William Harwood came onto the scene too late for the "Golden Age" of postcards, but from 1926 to 1958 he produced probably the finest quality postcards of Criccieth and the surrounding area in North Wales in terms of composition that have ever been produced. Born on 6 April 1883 in Stalybridge, Cheshire, the fifth child of a cotton mule spinner, he initially became an assistant librarian but studied photography and spent a great deal of his spare time travelling about the Stalybridge area taking photographs.
In 1913 he married Miss Bertha Shaw and the couple had two daughters, Edith and Margaret. For a while he worked as a photographic representative and then in 1925 he and the family moved to Criccieth, Caernarfonshire, where he rented London House, a shop with living accommodation aboveand it opened as a Toy and Fancy Goods shop. Later additions to the lines offered were music and records, stationery, books, and "The latest picture postcards".
He continued his photography and in 1926 produced his first postcards of the Criccieth area and from then until his retirement (because of failing health) in 1958 his shop window featured a regular display of post cards for sale.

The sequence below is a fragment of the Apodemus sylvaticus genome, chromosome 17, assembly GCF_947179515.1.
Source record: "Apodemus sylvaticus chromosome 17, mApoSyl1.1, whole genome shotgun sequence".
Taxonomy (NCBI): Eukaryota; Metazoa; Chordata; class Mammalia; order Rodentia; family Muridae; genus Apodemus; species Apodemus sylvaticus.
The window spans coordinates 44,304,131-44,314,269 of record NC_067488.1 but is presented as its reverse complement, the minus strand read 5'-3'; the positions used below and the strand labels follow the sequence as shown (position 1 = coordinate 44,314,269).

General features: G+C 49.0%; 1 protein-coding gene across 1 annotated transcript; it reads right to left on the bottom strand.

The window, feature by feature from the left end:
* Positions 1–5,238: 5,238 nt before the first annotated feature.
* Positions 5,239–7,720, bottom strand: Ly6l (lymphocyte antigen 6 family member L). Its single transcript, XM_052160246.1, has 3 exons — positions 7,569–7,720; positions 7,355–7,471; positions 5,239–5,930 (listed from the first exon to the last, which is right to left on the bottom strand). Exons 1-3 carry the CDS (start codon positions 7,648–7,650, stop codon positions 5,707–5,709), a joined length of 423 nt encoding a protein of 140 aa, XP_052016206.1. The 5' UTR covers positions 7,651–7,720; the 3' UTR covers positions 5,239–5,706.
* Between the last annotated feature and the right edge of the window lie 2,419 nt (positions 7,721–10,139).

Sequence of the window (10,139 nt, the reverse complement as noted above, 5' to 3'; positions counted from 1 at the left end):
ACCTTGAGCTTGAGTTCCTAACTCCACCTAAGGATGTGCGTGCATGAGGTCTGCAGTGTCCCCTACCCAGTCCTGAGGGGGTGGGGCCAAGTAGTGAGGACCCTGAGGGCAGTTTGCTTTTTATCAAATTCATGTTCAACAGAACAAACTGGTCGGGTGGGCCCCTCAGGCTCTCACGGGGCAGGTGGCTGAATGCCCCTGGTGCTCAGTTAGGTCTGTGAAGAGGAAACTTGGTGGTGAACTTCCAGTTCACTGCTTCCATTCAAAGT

The business was always a family affair and no other staff were employed in the shop or postcard business. Although unknown to his surviving daughters it would appear that he came to an agreement with two other local postcard in Porthmadog and Pwllheli about the areas each would cover. Harwood kept the area as a far east of Criccieth as far as Blackrock Sands and as far west as Afon Wen, and the other two never venturedonto his territory.
Although a business, it would appear that the main reason for his producing postcards was his love of photography, and once again his spare time was spent walking, always with a camera. This usually was a Goertz Plate Camera, which he referred to as his press camera" which he used for the majority of his postcard production. Other cameras he owned and used at various times were a Thornton Pickard 1/2 plate Field Camera, a Thornton Pickard 1/4 plate "Sanderson", a Thornton Pickard 1/4 plate "Ruby Reflex" and a "Nydia" - an old camera with a washlether bag attached for changing plates.
The developing and printing of the postcards, which were all black and white and real photographic, was all carried out in the basement below the shop. In 1974, at the instigation of Mr. James Young of Bank House, Criccieth, next door to William Harwood's former shop, the 1500 remaining negatives from his production went to the National Library of Wales in Aberystwyth, a fact that gave him great satisfaction to know that his work would be preserved for future generations. In 1982, the library selected about 300 negatives to re-print and this collection of his work is kept in the print room for modern collectors to view.
William Harwood died of a stroke in 1976 at the age of 93, leaving behind him a legacy of superbly-composed middle period postcards.
- Turner, Alun (February 1994). "William Harwood: Postcard Publisher of Criccieth". Picture Postcards Monthly (178): 15.